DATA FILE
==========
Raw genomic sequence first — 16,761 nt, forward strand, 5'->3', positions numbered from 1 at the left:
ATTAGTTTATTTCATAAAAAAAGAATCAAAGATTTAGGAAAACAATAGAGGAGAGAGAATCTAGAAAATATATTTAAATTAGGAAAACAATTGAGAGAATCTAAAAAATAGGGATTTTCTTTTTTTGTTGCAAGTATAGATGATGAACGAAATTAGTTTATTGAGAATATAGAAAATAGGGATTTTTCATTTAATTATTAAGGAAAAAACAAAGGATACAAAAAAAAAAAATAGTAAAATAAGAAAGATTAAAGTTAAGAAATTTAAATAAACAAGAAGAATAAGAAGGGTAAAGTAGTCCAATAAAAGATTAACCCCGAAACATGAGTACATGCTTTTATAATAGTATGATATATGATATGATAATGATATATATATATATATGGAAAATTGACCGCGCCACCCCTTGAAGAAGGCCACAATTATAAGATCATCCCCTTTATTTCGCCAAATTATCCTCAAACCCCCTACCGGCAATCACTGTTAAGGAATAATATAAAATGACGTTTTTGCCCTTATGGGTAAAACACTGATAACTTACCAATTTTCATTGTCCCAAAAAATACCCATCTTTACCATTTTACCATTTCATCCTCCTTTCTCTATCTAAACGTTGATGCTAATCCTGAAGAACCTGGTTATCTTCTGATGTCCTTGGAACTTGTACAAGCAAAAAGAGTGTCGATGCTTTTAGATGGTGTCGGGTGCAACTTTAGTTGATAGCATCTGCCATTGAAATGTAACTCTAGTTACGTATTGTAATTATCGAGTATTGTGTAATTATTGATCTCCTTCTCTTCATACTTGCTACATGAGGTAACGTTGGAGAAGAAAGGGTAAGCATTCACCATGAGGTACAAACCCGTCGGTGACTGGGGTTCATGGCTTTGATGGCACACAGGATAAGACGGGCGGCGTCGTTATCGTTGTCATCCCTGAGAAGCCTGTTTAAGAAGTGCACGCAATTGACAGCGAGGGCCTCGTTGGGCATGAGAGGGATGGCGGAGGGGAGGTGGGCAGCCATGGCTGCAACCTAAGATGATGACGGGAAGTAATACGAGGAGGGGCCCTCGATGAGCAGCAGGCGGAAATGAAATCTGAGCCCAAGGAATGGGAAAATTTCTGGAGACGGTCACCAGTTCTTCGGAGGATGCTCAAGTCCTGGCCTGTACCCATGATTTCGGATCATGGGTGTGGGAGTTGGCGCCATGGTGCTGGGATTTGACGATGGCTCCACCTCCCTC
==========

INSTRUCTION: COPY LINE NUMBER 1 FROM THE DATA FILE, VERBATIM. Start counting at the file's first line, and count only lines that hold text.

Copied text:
Raw genomic sequence first — 16,761 nt, forward strand, 5'->3', positions numbered from 1 at the left: